## Wednesday, April 6, 2011

### How Much Are You Really Worth?

This blog is about using elementary math to make sense of the world around us.

Yesterday I did a blog on the value of vehicle inspection programs - Pennsylvania compared the total cost of its programs, as borne by 11 million people, versus the life of 127 people who might have died IF there had been no vehicle inspections. A big IF.

There was a number put on a human life - \$5.8 million for the Value of a Statistical Life (VSL). Where did that come from? You can read the full report here.

Bur first a different definition: VSL is a statistical term describing the cost of death prevention in certain circumstances -  the cost of reducing the average number of deaths by one.

I was looking at my Social Security statement recently and I am quite sure that the money I have earned in my working lifetime (since 1967) does not equal \$5.8 million! Are you interested in your worth as estimated by your government?
• Office of Management and Budget says \$1-10 million
• Food & Drug Administration says \$5-6.5 million (value of a drug or treatment)
• Environmental Protection Agency says \$7 million (value of a life damaged by pollution)
• Department of Transportation has ranged from \$2-5 million
• Department of Agriculture uses \$5-6.5 million
I found the following paragraph uses a fascinating line of reasoning!

... there has been no adjustment (to the VSL) for growth in real incomes, but research indicates that as people grow richer they are willing to pay more for safety.
Potential damage associated with vehicle accidents includes the personal dis-utility of death or injury and a variety of economic losses (to victims and others), including property damage, traffic delay, lost productivity, and the costs of police, investigation, medical, legal, and insurance services. The benefit of preventing economic loss  to society as a whole, apart from victims and their families, should be counted.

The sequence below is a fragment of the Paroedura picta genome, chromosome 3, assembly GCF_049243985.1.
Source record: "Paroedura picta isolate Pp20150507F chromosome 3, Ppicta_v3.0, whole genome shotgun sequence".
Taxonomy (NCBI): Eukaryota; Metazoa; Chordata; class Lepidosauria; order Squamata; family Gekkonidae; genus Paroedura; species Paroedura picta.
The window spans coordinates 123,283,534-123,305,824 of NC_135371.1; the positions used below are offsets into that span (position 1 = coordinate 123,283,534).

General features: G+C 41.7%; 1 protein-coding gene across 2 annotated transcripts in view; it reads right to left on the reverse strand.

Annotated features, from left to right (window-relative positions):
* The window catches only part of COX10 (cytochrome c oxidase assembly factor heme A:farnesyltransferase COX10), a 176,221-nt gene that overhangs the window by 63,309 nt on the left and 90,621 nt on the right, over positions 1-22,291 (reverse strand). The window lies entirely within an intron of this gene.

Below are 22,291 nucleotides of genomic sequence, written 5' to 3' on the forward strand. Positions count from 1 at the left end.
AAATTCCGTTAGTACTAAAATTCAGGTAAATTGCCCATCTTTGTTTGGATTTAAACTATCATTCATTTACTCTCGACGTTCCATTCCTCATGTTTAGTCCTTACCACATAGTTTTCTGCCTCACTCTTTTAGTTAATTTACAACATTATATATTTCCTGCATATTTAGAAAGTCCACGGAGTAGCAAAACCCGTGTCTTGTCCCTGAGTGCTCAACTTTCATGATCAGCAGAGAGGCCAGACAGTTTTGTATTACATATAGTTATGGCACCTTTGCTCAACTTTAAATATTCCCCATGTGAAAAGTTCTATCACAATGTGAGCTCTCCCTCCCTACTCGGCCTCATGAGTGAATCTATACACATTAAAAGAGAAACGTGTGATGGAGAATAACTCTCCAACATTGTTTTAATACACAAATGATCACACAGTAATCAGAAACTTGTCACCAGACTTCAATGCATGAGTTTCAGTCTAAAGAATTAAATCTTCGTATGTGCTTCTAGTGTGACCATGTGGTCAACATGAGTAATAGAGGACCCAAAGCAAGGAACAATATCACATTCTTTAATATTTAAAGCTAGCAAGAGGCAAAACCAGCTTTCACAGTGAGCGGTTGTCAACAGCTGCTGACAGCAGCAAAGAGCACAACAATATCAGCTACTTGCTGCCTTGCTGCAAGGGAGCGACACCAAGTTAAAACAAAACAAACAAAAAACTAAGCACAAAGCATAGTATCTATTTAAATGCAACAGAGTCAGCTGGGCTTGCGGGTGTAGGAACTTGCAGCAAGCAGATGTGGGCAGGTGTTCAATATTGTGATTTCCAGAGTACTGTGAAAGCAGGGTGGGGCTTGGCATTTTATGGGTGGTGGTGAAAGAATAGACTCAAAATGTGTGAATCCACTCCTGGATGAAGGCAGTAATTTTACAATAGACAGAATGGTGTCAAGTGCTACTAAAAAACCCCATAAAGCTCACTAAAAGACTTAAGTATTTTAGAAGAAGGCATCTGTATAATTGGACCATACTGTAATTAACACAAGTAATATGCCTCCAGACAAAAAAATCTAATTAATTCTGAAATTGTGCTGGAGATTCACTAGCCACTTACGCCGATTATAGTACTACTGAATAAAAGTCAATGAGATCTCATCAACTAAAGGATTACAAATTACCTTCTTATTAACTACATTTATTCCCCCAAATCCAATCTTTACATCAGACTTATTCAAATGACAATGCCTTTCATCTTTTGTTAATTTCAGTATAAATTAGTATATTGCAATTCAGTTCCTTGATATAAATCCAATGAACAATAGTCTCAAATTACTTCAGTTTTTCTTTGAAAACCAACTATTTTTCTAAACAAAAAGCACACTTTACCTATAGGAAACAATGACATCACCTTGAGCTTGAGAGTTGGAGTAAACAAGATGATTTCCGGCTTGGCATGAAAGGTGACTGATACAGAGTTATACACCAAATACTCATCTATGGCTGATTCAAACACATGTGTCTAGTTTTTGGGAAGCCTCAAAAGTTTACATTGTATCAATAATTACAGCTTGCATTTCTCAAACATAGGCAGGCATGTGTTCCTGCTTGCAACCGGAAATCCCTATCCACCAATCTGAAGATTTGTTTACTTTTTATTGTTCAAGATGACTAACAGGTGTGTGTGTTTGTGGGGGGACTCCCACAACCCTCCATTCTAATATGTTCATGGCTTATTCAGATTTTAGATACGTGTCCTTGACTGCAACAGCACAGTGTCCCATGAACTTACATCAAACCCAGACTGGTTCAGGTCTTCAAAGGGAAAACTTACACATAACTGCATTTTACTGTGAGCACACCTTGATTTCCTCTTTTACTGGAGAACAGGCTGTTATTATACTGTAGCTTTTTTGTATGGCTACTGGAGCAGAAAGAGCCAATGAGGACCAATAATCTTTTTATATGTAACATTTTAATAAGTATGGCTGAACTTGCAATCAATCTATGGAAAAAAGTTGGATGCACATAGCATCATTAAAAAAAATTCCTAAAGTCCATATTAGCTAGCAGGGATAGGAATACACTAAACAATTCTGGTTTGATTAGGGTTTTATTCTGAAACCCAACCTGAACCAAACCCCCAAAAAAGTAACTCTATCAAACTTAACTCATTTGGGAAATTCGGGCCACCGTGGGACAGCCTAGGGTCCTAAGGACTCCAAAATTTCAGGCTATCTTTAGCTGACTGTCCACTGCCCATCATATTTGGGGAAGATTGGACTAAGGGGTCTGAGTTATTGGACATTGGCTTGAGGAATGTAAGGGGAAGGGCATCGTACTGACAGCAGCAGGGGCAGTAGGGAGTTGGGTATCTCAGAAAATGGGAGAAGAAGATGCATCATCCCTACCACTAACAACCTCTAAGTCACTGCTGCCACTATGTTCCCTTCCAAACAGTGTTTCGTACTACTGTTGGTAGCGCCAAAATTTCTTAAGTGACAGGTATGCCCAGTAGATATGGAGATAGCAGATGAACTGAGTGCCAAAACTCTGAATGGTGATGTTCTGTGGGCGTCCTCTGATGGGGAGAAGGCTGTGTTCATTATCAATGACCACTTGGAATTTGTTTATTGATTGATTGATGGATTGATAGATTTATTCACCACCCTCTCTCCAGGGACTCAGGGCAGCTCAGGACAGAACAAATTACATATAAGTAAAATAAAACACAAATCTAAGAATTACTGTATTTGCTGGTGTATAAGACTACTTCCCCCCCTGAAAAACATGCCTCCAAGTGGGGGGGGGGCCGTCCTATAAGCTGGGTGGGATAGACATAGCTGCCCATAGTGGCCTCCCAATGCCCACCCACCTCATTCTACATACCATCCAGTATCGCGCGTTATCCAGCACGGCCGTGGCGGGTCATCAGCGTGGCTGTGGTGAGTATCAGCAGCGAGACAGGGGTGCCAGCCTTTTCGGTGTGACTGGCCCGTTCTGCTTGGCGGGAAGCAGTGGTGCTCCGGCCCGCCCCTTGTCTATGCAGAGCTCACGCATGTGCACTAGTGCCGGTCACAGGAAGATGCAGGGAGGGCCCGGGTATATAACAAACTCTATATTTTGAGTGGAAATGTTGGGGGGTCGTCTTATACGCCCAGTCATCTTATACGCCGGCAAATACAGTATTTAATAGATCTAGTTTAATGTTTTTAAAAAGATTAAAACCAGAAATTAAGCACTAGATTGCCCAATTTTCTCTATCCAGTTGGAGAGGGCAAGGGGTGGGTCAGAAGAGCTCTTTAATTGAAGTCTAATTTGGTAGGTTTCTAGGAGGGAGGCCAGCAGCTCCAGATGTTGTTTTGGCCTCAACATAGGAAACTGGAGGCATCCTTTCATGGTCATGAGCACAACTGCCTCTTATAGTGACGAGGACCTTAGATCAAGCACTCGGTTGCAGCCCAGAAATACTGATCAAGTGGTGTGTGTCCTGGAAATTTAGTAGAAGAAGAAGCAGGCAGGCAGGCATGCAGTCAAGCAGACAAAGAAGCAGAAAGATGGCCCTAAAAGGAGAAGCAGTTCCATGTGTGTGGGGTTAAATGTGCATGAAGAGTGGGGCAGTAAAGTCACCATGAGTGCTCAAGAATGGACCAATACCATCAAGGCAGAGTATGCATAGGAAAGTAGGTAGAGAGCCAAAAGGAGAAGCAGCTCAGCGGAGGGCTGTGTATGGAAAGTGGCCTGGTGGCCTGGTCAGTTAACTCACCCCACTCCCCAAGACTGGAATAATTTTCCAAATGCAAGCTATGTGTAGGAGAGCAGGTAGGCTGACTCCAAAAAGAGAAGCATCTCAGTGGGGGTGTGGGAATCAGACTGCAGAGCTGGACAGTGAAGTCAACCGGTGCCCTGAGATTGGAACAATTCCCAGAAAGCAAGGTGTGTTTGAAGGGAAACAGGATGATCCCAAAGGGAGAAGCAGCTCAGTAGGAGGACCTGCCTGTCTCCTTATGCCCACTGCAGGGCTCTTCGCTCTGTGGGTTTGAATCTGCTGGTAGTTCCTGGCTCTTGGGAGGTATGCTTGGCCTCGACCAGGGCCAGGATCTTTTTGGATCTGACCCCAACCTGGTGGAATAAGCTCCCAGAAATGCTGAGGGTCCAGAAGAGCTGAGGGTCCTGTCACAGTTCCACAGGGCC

VSL includes lost after-tax earnings, suffering and lost quality of life and a separate "productivity" component. Avoiding losses should be treated as the entire benefit to potential victims of accidents and their families. In contrast, reductions in property damage, medical expenses, traffic delay, and other social costs associated with fatal accidents should be treated as added benefits to society as a whole, and not included in a victim's benefits.

Sheesh! This is complicated.We are not only worth something on our own, but our avoidance of dying saves the society money that's not allowed to be counted. Hmmm. What about money generated for our employers by our inventions, or copyrighted products we create? Who counts that?

It seems that the VSL number does NOT really calculate the output (or the consumption) of one person. For that we have to create a new number, the Consumer Unit (CU). And it appears that capitalism isn't the only economic theory needed for this - we also might need to consider Karl Marx's viewpoint on individual output and consumption.

Go here if you want to read more about this interesting subject. Take your calculator!

It looks like these numbers that represent personal worth have significant influence on policies like the value of an education, cost-avoidance of keeping young men out of prison, etc.

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